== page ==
Bolstered by an endorsement from conservative superstar Sarah Palin, former Secretary of State Karen Handel appears to have surged into the lead of the Republican race for governor, according to a new statewide poll conducted for the Georgia Newspaper Partnership.

The poll of 400 likely Republican primary voters taken Thursday and Friday put Handel in first place with 29 percent of Georgians polled saying she would get their vote. That’s up 6 percentage points from an earlier poll that was partially taken before Palin’s endorsement on Monday.

The change has left previous front-runner, state Insurance Commissioner John Oxendine in second place with 22 percent and former U.S. Rep. Nathan Deal at 20 percent.

Of Republicans polled, another 13 percent said they support former state Senate leader Eric Johnson, and 13 percent were undecided. Other candidates received 3 percent.

Voters head to the polls Tuesday for the Republican and Democratic primaries. In Georgia, runoffs are necessary if no candidate gets more than 50 percent in the primary. A runoff between the top two voter-getters was always expected in the crowded Republican gubernatorial race.

The results of the new Mason-Dixon Polling & Research poll showed a shift from a poll the company released Wednesday. That sampling was taken July 8 through July 13.

The earlier poll had Oxendine the leader with 31 percent of the vote, followed by Handel with 23 percent, Deal with 18 percent and Johnson at 6 percent. On the Democratic side, the poll gave former Gov. Roy Barnes a commanding lead and indicated he could win the primary without a runoff.

Mason-Dixon conducted both polls for the Atlanta Journal-Constitution and 12 other Georgia newspapers. Both have a margin of error of plus or minus 5 percentage points.

Brad Coker, managing director of Mason-Dixon Polling & Research, said his company did a second Republican poll because it noticed Handel picking up steam early last week.

Coker said, “Handel now is the front-runner and Oxendine is fighting Deal for a spot in the runoff. The Palin endorsement definitely helped.”

Palin, the former GOP vice-presidential nominee, has endorsed Republicans around the nation, helping candidates in South Carolina, Kentucky, Ohio, Illinois and New Mexico win tough primaries.

Palin endorsed Handel in a post on Facebook, calling her an underdog and a “pro-life, pro-Constitutionalist with a can-do attitude and a record for fighting for ethics in government.”

Palin’s choices in governors’ races have generally followed the preferred candidates of the Republican Governors Association. The association’s executive director is Nick Ayers, a former aide to Gov. Sonny Perdue who was also Handel’s campaign manager in her successful 2003 bid for Fulton County Commission chairman.

Handel could also get some financial benefit from the endorsement, since Palin’s political action committee has donated $87,000 to GOP candidates.

Coker said Deal also got a boost from an endorsement last week when he received the backing of former U.S. House Speaker Newt Gingrich.

In the new poll, 30 percent of respondents said they were more likely to back Handel because of the Palin endorsement. Two percent said they were less likely, and 68 percent said it didn’t matter.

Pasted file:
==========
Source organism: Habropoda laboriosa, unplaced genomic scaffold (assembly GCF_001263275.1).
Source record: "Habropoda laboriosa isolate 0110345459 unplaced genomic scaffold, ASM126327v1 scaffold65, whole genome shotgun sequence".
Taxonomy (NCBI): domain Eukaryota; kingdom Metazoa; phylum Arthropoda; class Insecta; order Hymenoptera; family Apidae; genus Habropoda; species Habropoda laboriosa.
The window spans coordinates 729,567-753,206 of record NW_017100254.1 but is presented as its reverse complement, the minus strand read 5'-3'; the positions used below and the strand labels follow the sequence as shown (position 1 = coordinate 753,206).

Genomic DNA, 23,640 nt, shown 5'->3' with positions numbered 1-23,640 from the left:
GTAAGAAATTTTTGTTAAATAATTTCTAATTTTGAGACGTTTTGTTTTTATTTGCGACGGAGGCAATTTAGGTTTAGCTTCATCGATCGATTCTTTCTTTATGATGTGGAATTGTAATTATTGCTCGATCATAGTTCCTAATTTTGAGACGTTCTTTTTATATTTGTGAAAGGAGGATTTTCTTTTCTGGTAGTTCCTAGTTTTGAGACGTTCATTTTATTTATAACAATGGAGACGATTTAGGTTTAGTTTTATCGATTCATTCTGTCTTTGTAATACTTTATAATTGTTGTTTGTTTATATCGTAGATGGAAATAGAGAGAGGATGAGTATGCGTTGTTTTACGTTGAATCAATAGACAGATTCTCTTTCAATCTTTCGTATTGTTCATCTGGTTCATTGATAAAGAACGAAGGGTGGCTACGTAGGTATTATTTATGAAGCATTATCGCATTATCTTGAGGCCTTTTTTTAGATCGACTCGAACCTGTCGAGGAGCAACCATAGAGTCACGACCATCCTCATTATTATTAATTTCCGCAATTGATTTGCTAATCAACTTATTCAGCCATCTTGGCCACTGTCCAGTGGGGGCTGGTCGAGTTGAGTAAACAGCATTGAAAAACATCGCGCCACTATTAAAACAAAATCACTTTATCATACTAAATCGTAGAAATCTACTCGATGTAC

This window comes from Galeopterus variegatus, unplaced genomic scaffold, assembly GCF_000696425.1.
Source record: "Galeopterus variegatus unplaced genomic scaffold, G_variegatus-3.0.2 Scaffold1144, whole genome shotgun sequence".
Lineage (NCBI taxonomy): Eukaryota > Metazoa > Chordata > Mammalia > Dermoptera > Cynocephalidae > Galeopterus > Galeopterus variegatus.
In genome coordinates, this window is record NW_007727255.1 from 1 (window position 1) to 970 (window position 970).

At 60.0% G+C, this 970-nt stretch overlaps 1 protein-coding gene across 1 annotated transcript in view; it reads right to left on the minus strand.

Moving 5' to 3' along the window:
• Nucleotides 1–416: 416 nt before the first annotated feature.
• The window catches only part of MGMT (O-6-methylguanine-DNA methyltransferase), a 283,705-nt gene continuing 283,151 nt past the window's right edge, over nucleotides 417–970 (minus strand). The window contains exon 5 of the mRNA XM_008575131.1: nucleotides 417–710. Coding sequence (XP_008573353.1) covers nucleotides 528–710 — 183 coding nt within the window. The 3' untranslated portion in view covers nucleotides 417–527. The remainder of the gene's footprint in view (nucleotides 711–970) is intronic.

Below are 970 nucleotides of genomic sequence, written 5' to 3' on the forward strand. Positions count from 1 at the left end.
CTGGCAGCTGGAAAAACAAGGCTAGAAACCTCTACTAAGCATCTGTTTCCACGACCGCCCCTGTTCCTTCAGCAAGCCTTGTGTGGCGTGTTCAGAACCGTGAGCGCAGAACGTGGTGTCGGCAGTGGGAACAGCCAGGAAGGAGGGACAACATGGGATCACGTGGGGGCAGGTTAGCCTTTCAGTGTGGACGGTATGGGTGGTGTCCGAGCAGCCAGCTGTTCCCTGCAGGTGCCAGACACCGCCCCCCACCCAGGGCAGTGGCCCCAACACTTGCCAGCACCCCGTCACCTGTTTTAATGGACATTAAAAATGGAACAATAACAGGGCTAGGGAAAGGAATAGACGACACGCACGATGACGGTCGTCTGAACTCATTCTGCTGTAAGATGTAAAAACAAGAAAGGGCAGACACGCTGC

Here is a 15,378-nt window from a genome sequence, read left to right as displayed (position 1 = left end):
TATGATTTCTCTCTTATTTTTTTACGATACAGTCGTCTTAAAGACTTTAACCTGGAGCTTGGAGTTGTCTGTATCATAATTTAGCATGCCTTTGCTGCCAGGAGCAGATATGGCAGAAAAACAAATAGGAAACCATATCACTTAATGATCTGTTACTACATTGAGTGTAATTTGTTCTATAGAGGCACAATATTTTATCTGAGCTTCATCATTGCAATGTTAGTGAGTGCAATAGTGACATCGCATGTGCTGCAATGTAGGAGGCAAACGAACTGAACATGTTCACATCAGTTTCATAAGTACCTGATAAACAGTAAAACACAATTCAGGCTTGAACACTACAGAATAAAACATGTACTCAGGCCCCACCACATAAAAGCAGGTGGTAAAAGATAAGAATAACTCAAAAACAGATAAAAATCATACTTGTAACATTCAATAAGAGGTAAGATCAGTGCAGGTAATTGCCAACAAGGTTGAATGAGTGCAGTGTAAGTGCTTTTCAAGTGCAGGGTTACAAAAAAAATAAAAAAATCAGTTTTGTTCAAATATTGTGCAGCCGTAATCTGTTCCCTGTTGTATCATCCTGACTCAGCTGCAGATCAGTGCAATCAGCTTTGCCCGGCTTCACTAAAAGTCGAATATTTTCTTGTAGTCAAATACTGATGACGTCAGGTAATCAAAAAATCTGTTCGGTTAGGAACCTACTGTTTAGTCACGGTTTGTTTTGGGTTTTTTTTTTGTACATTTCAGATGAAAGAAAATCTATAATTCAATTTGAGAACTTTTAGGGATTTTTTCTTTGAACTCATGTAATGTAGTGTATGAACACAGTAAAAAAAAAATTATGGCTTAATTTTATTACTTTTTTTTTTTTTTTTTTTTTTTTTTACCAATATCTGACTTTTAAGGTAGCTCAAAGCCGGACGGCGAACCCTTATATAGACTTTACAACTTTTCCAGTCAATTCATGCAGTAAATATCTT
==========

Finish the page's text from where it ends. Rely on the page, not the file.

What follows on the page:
On the Gingrich endorsement, 26 percent said it made them more likely to support Deal. Five percent said it made them less likely to support him, and 69 percent said it didn’t matter.

Carolyn Draper, 67, a retiree from White in Bartow County, is not set in her vote but said she has leaned toward Handel. She said Palin’s endorsement is a big deal to her.

“It influences me,” she said. “I am a very conservative person and I have very conservative values and I think Sarah Palin does too.”

Brunswick landscape contractor Powell Noble, 52, said he trusts Palin’s judgment.

“What I hear out of Sarah Palin is straight talk. I think anyone Sarah Palin endorses is worth putting in government,’’ he said.

Nina Clark, 56, an insurance underwriter from Lawrenceville, said she’s leaning toward Deal. Clark said she likes what he stands for and what he’s done in Congress. Gingrich’s endorsement of Deal doesn’t hurt, she added.

“I like Newt Gingrich. I think he’s a very smart man and I think he would make an excellent president,” she said. “I like Sarah Palin to a point, and I think Karen Handel is probably a good candidate. But Sarah Palin’s endorsement of anybody probably wouldn’t sway me.”

Dan McLagan, spokesman for the Handel campaign, called the new poll results “good news” for his candidate.

“Deal and Oxendine have spent more than $1 million on negative ads and Georgians have rejected them,” he said. “It must be very frustrating for the good ol’ boys.”

Stephen Puetz, Oxendine’s campaign manager, said his candidate was out stumping Saturday “trying to get his message out about bringing jobs back to Georgia. “Four days out the only poll that really matters is election day,” he said.

Brian Robinson, spokesman for Deal’s campaign, called the poll “an accurate snapshot of what’s going on going into the weekend.

“Handel has courted the liberal and moderate wing of the party, and that is not what turns out in the primary,” he said. “Conservatives who want a conservative to beat the liberal Karen Handel need to come over to Nathan now.”

Johnson’s numbers have improved, but Coker doesn’t expect him to gain enough between now and Tuesday to make the runoff. Johnson spokesman Ben Fry disagrees.

“Ultimately, voters decide elections, not pollsters,” Fry said.

 

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